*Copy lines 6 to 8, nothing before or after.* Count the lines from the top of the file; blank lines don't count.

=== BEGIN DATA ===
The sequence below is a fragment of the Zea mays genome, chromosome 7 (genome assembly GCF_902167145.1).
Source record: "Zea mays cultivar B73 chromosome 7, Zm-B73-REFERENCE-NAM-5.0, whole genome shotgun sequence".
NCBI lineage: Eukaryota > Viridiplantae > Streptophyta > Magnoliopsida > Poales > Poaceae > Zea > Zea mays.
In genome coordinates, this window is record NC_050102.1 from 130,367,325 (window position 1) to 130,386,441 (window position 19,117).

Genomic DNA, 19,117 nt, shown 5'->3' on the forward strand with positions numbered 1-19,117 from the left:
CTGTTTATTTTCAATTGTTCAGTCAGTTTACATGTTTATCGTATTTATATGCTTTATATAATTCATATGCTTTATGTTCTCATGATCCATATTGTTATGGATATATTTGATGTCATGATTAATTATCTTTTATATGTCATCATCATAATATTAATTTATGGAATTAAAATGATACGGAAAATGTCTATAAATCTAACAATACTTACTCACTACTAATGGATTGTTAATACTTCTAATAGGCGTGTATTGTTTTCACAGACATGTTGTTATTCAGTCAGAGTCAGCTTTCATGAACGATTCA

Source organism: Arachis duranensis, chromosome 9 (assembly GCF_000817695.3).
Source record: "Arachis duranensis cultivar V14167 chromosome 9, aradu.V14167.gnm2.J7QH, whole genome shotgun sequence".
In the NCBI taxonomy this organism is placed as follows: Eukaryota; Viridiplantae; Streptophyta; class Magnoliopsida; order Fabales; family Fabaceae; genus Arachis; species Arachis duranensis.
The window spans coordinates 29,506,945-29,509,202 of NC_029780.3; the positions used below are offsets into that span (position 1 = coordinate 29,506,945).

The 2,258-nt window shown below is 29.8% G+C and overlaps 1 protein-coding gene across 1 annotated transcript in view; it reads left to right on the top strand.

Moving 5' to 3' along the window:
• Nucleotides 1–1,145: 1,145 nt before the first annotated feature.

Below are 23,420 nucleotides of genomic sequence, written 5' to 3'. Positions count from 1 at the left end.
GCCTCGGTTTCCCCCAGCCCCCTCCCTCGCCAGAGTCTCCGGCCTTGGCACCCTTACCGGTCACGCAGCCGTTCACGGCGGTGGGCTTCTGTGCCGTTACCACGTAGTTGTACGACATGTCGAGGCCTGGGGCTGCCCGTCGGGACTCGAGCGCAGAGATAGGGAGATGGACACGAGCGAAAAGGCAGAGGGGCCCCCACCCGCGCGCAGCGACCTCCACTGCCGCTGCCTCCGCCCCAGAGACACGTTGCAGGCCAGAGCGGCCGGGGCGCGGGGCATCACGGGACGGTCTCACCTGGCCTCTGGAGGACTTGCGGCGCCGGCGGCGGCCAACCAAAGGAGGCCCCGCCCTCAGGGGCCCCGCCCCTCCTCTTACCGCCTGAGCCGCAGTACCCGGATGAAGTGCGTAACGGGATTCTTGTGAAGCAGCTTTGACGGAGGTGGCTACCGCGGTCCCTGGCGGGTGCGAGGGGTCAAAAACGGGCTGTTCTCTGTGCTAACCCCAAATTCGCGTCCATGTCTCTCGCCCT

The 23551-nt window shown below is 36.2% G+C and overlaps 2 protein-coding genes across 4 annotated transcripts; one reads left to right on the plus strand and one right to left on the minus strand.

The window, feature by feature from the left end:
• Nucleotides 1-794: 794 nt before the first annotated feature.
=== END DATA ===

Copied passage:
CTGTTTATTTTCAATTGTTCAGTCAGTTTACATGTTTATCGTATTTATATGCTTTATATAATTCATATGCTTTATGTTCTCATGATCCATATTGTTATGGATATATTTGATGTCATGATTAATTATCTTTTATATGTCATCATCATAATATTAATTTATGGAATTAAAATGATACGGAAAATGTCTATAAATCTAACAATACTTACTCACTACTAATGGATTGTTAATACTTCTAATAGGCGTGTATTGTTTTCACAGACATGTTGTTATTCAGTCAGAGTCAGCTTTCATGAACGATTCA

Source organism: Arachis duranensis, chromosome 9 (assembly GCF_000817695.3).
Source record: "Arachis duranensis cultivar V14167 chromosome 9, aradu.V14167.gnm2.J7QH, whole genome shotgun sequence".